The postponement of the reopening of schools has been welcomed by political parties and teachers’ unions alike.
The Department of Basic Education announced the reopening of schools for learners to 15 February, amid the second wave of Covid-19.
In a statement, the Economic Freedom Fighters (EFF) commended the “logical decision”.
“It is particularly a wise decision, as the new variant of Covid-19, has been identified to be prevalent even amongst young people without any underlying conditions, meaning that reopening of schools would have amounted to the sacrificing of the future of our nation to the deadly virus,” said the party.
It further called on all schools that had already been opened to shut their doors until 15 February.
“All schools must be closed immediately. If this is not done the EFF will ensure that all schools are closed. We are not going to be harassed and embarrassed by a snobbish government that thinks white people and the rich are better than blacks and can exist outside of the standards set for the rest of society,” it said.
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One South Africa Movement leader Mmusi Maimane also welcomed the decision but called on government to ensure all the safety precautions were met when schools reopen next month.
“Every school must have running water, working toilets, adequate PPE [personal protective equipment] and sanitisers in every classroom. Those are the basic conditions that must be met for us to consider the reopening of schools as done safely. Let us hope that it’s done by February 15. No shortcuts/ excuses.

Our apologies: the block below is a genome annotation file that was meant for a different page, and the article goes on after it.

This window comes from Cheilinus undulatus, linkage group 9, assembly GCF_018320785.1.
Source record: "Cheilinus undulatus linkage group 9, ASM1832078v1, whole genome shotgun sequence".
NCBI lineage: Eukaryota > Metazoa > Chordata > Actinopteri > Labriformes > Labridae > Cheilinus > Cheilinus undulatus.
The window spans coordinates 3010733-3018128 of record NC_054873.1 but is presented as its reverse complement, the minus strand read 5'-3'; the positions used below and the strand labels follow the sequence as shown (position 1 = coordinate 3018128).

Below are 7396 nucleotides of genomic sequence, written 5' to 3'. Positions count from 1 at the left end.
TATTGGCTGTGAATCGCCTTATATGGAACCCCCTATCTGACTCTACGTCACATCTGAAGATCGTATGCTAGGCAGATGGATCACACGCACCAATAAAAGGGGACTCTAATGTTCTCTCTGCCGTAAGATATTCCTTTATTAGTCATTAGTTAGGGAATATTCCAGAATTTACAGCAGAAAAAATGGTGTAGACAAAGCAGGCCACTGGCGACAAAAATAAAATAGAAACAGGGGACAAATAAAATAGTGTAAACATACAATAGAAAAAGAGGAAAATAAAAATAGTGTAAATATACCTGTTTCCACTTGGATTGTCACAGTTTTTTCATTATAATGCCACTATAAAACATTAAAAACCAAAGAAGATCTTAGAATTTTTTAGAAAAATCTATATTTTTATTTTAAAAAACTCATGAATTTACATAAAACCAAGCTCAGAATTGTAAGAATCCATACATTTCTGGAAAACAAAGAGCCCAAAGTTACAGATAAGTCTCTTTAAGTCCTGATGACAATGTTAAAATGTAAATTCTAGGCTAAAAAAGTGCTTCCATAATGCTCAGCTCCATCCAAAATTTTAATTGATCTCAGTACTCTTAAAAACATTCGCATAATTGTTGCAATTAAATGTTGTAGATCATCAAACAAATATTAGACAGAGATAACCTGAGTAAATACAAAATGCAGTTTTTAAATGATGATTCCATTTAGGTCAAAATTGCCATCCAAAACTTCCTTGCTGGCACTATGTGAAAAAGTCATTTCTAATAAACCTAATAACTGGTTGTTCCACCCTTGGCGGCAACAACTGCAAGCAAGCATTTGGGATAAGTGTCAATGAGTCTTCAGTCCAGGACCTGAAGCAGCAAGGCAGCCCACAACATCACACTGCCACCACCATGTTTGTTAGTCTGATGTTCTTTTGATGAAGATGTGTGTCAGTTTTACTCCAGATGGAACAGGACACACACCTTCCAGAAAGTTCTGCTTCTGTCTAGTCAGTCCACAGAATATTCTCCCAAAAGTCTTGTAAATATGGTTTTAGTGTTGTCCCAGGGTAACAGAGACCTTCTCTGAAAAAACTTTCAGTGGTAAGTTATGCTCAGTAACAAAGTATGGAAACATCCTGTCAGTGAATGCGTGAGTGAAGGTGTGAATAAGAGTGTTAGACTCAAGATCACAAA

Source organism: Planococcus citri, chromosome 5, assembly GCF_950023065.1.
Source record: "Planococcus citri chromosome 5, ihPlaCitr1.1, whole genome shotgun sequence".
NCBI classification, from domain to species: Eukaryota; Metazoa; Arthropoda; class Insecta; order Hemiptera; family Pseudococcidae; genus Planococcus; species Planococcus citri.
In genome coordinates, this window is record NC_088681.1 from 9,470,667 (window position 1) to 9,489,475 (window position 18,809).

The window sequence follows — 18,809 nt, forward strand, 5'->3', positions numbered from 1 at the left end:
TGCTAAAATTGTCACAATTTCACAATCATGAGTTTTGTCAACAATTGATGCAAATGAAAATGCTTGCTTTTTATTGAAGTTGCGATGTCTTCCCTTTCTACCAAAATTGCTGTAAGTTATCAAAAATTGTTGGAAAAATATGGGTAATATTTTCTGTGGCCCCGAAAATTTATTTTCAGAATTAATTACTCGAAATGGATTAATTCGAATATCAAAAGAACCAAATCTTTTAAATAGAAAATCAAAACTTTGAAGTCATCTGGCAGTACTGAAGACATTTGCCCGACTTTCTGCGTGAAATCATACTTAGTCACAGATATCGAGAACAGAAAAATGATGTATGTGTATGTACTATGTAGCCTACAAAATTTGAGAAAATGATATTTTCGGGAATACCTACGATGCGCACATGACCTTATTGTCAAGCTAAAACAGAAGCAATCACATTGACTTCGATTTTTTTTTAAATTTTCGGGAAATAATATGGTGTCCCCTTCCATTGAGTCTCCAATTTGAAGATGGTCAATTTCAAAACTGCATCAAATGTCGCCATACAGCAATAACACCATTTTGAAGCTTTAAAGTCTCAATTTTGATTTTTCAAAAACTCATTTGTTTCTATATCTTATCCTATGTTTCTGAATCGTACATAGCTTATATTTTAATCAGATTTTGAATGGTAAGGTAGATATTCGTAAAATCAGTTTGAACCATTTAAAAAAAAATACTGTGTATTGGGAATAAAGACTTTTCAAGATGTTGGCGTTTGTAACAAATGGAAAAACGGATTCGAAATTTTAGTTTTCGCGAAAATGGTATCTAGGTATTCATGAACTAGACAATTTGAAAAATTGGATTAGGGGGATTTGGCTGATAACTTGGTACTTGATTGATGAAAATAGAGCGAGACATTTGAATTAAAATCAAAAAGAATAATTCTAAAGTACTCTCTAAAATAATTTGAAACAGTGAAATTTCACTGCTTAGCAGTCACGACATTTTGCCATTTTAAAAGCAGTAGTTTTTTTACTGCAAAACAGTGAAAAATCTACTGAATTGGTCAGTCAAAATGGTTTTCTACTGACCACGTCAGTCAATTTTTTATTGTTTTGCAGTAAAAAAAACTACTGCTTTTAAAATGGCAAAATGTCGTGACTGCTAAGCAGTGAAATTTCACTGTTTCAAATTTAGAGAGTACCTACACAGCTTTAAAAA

Democratic Alliance (DA) education spokesperson Baxolile Nodada said the party did not support the delay, arguing that it would likely do more harm than good.
“The DA recognises that South Africa is currently well within its second wave of the coronavirus pandemic and we strongly believe that the opening of schools should not compromise the health of learners and teachers. It is for this reason that the DA calls for educators to be classified as essential frontline workers in order for them to be prioritised after healthcare workers and at-risk civilians for the Covid vaccine,” said Nodada in a statement.
The party argued that vaccinating teachers was the only way, calling on government to prioritise them.
“Ultimately, vaccination is the only guarantee that South Africans have of returning to normality in 2021. Most of the rest of the world have already started their vaccination programmes, and the DA will fight to make sure that South Africans are not, as usual, let down and left behind by the ANC-led government.”
The Professional Educators Union (PEU) said it was in agreement with the postponement of the reopening of schools.
“The current state of affairs in terms of the second wave critically demand that such a collective agreement is much needed than before, to safe the lives of so many educators with underlying conditions and will push to expedite that agreement,” PEU general secretary Ben Machipi said.
Compiled by Vhahangwele Nemakonde